In every Dead Rising, a military strike is imminent. Your goal, for most of these games, is to document and solve the outbreak problem before an airstrike wipes you and your friends out. Thanks to the various protagonists, the airstike is called off and more precious time is afforded for your final escape attempts. This is always called “Overtime Mode”, and usually pits our heroes against new foes and new challenges.

Too bad the streak was broken in the otherwise improved Dead Rising 4. DLC replaced Overtime Mode, even if the Frank-West-as-a-zombie add-on is absolutely the true ending to the game.



There are multiple endings to Undertale, but the true ending is only available after you’ve experience the bittersweet ending once. The first go-around turns out not-so happy, even if you’ve won the day and safely escaped the underground lair of the monsters in this throwback indie RPG-lite adventure.

No, it isn’t until you’ve returned and made friends with every character that you can experience the actual ending. Throwing out that bittersweet stuff, Undertale squarely aims for “Super-Happy” on the Wayne’s World scale of endings, turning all your past failures into triumphs. There’s a new boss, a new dungeon, and an all-around better end in store for anyone willing to stick it out in the post-credits world.

Hitman: Blood Money

One of the most interesting (and almost secret) epilogues isn’t even a post-credits ending. We’re cheating here, because Hitman: Blood Money gives us an ultra-rare mid-credits fakeout. Let me explain in detail.

After Agent 47’s supposed death, the big bald assassin is given a funeral. For all intents and purposes, 47 is dead and the credits begin to roll. If you do nothing, 47 is lowered into an incinerator, and that’s it for the big lug. But, if you mash buttons hard enough while the credits are rolling, Agent 47 will suddenly wake up from his self-imposed death-state and begin a rollicking spree of revenge against the evildoers in attendance.


Killer 7

There’s no easy way to explain the bizarre ending of Killer 7, or any of the game’s story for that matter, so let’s just focus on the facts. Fact: The final (seventh) chapter doesn’t begin until after the ending credits, which get another set of ending credits, which lead to a post-post-credits scene, which in turn lead to a third set of credits. That’s nuts, but I should probably expect that much from Suda-51.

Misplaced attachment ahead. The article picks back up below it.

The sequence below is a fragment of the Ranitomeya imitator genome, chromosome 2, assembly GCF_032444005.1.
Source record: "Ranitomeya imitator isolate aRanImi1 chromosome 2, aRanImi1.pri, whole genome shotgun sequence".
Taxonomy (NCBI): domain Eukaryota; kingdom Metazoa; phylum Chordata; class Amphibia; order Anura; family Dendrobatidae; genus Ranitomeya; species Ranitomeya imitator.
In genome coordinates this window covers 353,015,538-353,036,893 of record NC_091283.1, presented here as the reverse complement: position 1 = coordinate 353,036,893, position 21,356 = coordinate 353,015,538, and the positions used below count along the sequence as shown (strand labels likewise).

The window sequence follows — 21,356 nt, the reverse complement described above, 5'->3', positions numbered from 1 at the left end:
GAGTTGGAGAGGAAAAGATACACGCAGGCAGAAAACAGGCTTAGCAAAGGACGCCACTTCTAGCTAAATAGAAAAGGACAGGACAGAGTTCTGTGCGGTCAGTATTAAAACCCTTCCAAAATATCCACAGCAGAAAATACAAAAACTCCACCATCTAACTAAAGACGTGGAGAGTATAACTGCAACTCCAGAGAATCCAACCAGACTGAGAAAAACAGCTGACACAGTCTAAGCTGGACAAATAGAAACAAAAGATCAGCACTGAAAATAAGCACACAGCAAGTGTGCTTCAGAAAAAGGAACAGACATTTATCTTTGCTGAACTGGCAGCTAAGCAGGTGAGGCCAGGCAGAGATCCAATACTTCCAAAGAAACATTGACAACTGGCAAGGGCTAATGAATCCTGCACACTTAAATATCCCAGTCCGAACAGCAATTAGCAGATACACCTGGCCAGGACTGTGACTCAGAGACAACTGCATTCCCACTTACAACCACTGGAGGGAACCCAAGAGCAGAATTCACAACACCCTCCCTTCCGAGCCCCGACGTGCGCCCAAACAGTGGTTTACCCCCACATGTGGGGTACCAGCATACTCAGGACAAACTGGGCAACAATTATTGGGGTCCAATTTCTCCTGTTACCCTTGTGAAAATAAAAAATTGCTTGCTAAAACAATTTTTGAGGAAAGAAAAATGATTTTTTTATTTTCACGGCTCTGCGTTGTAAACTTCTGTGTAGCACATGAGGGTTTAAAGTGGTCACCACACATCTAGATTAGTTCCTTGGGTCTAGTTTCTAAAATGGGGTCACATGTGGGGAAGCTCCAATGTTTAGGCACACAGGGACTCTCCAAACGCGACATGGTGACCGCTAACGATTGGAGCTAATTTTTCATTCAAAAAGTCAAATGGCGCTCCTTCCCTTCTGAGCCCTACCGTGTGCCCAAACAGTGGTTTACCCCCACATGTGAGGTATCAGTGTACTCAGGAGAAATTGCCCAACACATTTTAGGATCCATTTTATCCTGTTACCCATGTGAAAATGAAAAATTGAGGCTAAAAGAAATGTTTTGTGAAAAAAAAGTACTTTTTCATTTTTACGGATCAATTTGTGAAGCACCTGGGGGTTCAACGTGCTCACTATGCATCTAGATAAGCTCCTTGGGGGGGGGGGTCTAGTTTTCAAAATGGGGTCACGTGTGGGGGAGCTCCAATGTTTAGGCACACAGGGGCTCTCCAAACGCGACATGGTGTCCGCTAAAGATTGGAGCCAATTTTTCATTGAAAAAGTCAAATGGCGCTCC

Let’s break this down. After completing Chapter 5: Smile, which ends with the dramatic deaths of the Smith Syndicate and leads to the de facto captain of the Killer 7 squad, Garcian Smith, shooting himself in the head, the credits roll. It isn’t over yet, though. Chapter 6 unlocks after the full credits, leading to the true ending to the “plot” of the game. Then there’s more, and more, and more. There’s nothing explainable about Killer 7, but I know for sure it belongs on this list.


Gravity Rush 2

The newest game on the list by far, the anime-inspired open-world adventure game Gravity Rush 2 includes an entire series ending story line after the credits roll. This isn’t your regular post-game adventure, this is a massive, complete chapter with hours of cutscenes, special missions, unique enemies and epic boss battles.

Finally, the game explains mysteries that were left unresolved in the first adventure and sends the heroine up to the top of the world tree. Gods are fought, demonic entities are summoned, cities are destroyed and madness abounds as reality comes crashing to a halt. There’s nothing quite like the weirdness of Gravity Rush 2, but hiding a full multi-chapter campaign after the ending credits is a ballsy move.